I loved looking at history through banana-colored lenses. Dan Koeppel wrote one of the most unique and intriguing books I've ever read. He did a lot of research, went around the world to interview experts, and managed to write a book that focuses on the history and science of the banana. The book kept my interest quite high from beginning to end. The structure is not linear at all, it would be best visualized with a firework explosion, but in a sense it works even better this way: it's like sitting down in a pub with one of the top experts on bananas, getting him completely drunk, and listening to him rant away. The result is a "narrative" that jumps around, gets distracted, goes back, has sudden moments of humor and unexpectedly moving paragraphs, but it all kind of fits together nicely. I really liked it that way. Despite the large amount of facts and trivia, the book is a light read.
The author tried to infuse
this work with an overarching drama, which is "a banana blight that is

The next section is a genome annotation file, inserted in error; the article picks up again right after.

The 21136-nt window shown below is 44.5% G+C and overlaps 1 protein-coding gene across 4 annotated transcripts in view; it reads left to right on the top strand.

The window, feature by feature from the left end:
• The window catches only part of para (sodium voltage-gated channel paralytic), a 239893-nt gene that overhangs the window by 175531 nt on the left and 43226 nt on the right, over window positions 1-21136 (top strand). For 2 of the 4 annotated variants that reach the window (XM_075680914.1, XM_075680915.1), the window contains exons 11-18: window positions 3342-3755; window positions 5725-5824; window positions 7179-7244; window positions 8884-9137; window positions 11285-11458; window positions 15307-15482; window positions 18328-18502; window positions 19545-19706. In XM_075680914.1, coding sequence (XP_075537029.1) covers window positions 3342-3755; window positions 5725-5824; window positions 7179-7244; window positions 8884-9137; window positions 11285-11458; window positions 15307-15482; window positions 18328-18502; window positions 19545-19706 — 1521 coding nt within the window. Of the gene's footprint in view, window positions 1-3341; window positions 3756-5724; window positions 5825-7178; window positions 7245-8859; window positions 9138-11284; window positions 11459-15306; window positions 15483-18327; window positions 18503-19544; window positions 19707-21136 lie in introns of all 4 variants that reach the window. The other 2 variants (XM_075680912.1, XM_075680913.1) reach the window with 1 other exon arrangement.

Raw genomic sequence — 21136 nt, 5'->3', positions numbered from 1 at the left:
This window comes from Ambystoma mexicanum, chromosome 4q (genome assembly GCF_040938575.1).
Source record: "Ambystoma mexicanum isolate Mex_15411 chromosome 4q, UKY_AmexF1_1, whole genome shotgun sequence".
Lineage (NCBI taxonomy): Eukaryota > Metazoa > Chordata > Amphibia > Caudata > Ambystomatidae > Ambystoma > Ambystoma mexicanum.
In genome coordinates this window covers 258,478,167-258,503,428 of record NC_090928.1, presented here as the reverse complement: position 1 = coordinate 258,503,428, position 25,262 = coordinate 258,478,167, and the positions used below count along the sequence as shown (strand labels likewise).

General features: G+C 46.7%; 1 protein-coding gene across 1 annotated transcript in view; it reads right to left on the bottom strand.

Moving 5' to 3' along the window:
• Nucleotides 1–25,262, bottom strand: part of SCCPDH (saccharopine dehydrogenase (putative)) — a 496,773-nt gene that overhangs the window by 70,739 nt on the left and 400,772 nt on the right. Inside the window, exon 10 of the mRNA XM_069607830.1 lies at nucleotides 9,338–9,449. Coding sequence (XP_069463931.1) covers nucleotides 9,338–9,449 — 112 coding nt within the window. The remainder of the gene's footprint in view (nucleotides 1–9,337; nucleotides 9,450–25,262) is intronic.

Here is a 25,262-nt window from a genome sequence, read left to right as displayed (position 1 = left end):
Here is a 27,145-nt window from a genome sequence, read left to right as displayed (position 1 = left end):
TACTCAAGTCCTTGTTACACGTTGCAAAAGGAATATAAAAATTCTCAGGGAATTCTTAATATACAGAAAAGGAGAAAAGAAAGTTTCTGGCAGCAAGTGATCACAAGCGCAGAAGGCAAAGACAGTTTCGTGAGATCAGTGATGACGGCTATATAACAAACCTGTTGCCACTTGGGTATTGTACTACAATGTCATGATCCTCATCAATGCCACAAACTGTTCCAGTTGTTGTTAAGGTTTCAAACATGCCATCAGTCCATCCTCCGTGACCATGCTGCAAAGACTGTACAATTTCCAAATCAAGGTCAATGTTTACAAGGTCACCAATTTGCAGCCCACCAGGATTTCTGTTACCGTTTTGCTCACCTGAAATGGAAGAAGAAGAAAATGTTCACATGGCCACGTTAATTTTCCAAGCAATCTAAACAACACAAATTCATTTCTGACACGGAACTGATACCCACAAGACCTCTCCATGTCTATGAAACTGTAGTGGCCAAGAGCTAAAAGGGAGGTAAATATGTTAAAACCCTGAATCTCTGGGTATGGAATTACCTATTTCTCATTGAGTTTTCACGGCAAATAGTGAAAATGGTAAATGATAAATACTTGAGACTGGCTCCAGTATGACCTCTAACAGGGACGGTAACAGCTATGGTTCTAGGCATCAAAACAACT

tearing through banana crops worldwide". This is a fact, however there
seem to be some solutions in place, and at least several alternatives.
In any case, some chapters end with melodramatic sentences like "this is why the
banana you eat today might be the last of its kind you eat. Ever!".
Hilarious! Please, please, go on! Bring us another one of whatever this guy
The book is full of fun banana facts and information that will change your outlook on, erm... bananas. For example, did you know that the
banana, and not the apple, was the fruit referred to in ancient texts about the Garden of
Eden? The Fertile Crescent's climate was not conducive to apples. The
forbidden fruit was called a "fig", which is also what the banana was
Koeppel spent many chapters on the history of
United Fruit, the modern Chiquita. I knew it was a history of violent
colonialism, but I didn't know to what extent. The history of the
"banana republics" of Honduras, Guatemala, Panama, etc. is fascinating,
dark and disturbing. Guatemala in particular, with the CIA-orchestrated
conspiracy / coup that was very much related to United Fruit and
One minor flaw: the focus seems to be almost entirely on
American bananas and their history, only a little bit on South-East
Asia, and almost nothing on Africa. The book would have been more
complete if it expanded a bit more on Africa and what the fruit meant
for African history, too.
In the end, the author recommends us
to buy fair trade bananas, to help plantation workers, and he gives us a
bit more background, without pushing that agenda too much. This book will widen your horizons, and make you want to eat bananas so badly you'll want to scream.